A disability situation can make life difficult for the disabled person and their family. The person has additional expenses to support their disability needs. For this reason, the Canada Revenue Agency (CRA) provides a Disability Tax Credit as well as other disability benefits to help minimize their tax burden.

However, many times taxpayers are not well-informed about the disability tax credit, and other disability benefits. This often leads to them missing out on claiming these credits on their tax return.  Therefore, we at AG Tax LLP have prepared a brief overview of the different disability credits along with important information associated with claiming these credits for tax purposes.

What is the ‘Disability Tax Credit’?

Well, in general, the disability tax credit (DTC) is a non-refundable credit. This credit helps minimize the tax liability of taxpayers with qualifying severe mental or physical disability. Taxpayers with qualifying disabled dependents can also claim this tax credit. The maximum amount of this credit is $7,899 for 2016, adjusted annually for inflation.

How does a person qualify for the ‘Disability Tax Credit’?

Qualifying for the Disability Tax Credit is a simple process, requiring the individual to file CRA Form T2201-Disability Tax Credit Certificate. This form needs to be completed by a certified medical practitioner. Basically, the form must state that the individual is suffering from a severe medical condition that will affect the rest of the person’s life. Upon completion, Form T2201 is to be submitted to the CRA.

What is ‘Canada Child Disability Benefit’ & ‘Child Tax Credit’?

In Canada, taxpayers with children below 18, are provided a certain monthly benefit by the government known as the ‘Canada Child Benefit’ (CCB). The benefit amount depends on the family’s taxable income. However, in addition to the CCB, taxpayers with disabled children can also claim the ‘Child Disability Benefit.

The Child Disability Benefit (CDB) is a tax-free benefit that disabled individuals below age 18 or their families can claim. It is a supplementary benefit amount of $4,607 per child per year, and receivable on a monthly basis.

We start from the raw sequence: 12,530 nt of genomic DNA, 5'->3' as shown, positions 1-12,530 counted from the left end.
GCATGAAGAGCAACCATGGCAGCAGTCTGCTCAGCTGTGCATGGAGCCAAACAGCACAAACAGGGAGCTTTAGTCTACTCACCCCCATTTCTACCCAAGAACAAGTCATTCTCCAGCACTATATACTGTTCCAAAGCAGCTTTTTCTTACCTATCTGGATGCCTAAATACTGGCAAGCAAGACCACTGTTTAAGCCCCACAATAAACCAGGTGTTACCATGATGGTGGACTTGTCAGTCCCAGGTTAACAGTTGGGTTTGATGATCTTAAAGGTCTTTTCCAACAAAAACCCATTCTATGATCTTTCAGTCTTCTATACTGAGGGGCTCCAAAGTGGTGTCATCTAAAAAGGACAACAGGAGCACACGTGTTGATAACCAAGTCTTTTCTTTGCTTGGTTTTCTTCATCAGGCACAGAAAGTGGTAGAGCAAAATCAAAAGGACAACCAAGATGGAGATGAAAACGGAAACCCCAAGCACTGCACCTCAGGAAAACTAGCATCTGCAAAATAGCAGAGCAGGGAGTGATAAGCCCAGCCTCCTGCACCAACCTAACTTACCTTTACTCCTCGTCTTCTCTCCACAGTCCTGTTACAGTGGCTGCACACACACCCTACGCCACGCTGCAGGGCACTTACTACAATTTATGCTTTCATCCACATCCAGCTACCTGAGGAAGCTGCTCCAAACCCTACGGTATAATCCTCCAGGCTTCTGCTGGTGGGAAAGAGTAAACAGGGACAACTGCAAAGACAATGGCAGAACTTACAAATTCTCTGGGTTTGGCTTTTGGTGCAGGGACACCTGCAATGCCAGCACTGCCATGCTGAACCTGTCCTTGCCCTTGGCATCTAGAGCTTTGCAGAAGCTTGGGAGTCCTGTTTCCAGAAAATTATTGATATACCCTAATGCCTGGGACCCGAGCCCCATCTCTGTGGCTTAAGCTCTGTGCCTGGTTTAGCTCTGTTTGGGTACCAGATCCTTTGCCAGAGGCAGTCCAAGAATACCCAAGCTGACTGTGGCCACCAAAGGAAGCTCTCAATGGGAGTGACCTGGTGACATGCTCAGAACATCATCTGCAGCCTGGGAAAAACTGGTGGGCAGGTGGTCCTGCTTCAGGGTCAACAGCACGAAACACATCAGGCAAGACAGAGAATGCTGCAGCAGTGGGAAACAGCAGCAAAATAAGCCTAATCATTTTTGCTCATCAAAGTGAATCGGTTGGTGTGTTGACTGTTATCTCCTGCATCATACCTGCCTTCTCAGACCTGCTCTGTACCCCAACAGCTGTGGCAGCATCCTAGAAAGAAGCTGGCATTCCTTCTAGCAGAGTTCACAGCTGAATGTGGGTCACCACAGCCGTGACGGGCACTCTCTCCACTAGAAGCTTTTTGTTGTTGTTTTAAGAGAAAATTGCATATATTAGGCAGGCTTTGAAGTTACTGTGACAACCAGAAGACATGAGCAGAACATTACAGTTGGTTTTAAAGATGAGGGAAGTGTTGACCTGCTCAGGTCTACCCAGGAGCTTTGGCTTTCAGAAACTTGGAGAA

To qualify for the child disability benefit, the taxpayer (or child’s guardian) is required to have Form T2201 completed by a certified medical practitioner. The purpose of this form is to disclose the disability and certify the date of disability.

Note that the Form T2201 is filed only once to qualify for both: Canada Disability Tax credit and the Child Disability Benefit.

How to claim the ‘Canada Disability Tax Credit retroactively

At A.G. Tax LLP, we often have clients who qualify for the Disability Tax Credit, but have never claimed it, in this case, we can request adjustments on their past income tax returns. The credit can be claimed for all eligible years, up to 10 years. The request is made online or by filing the form T1ADJ. In this case as well, the person is required to provide a certificate from a certified medical practitioner stating the time frame of the individual’s disability.

Canada Disability Pension & Registered Disability Savings Plan (RDSP)

At times our clients question about the best way to save for their disabled dependents. In this case, we recommend that taxpayers with qualifying disabled dependents can consider opening a registered disability savings plan. It is a savings account designed especially for people with disabilities, and qualifying for disability tax credits. The purpose of this account is to chiefly help parents, taxpayers and guardian to save for long term financial security.

The account owner can save into this account until the beneficiary turns 59. However, contributions made to this account are not tax deductible. Funds withdrawn from the RDSP are not included in the beneficiary’s income. But, an important key point to remember is that, the investment income earned and rollover amounts  (saving grants or bonds) are reportable on the annual Canadian income tax return. These amounts are reportable on the beneficiary’s income statement when withdrawals are made from the account.

AG Tax LLP Can Help

If you have any tax-related queries, need assistance with tax planning or filing your tax returns please contact us. We are a team of highly experienced tax professionals with extensive knowledge of U.S. and Canadian cross-border compliance as well as U.S. and Canadian tax laws.

As a full service accounting firm, we are dedicated to assist you with even your most complex tax needs.

We can assist with:

  • Canadian Personal and corporate tax returns
  • Cross Border Taxation and Business Planning
  • U.S. Personal and Corporate Taxation
  • Disclosure of Foreign Assets and other information filings
  • Retirement planning
  • Estate Planning, Inheritance tax advice

To obtain a quote or to arrange for a consultation to discuss your tax related queries, please contact us at:

  • 416-238-5920 (Greater Toronto Area, ON)
  • 604-538-8735 (Greater Vancouver Area, BC)
  • 780-702-2732 (Greater Edmonton Area, AB)

 

Disclaimer: The information in this publication is accurate as of the time of its publication. AG Tax assumes no responsibility for changes to tax legislation subsequent to the publication of this document. The information provided is for general information purposes only and should not be acted upon without seeking professional advice. If you would like to engage our services, please contact our staff and obtain authorization to send our firm confidential information. A client relationship is not created by the transmission of information. A client relationship is only formed with our firm when a scope and engagement letter signed by the firm and the potential client detailing the terms of engagement is present.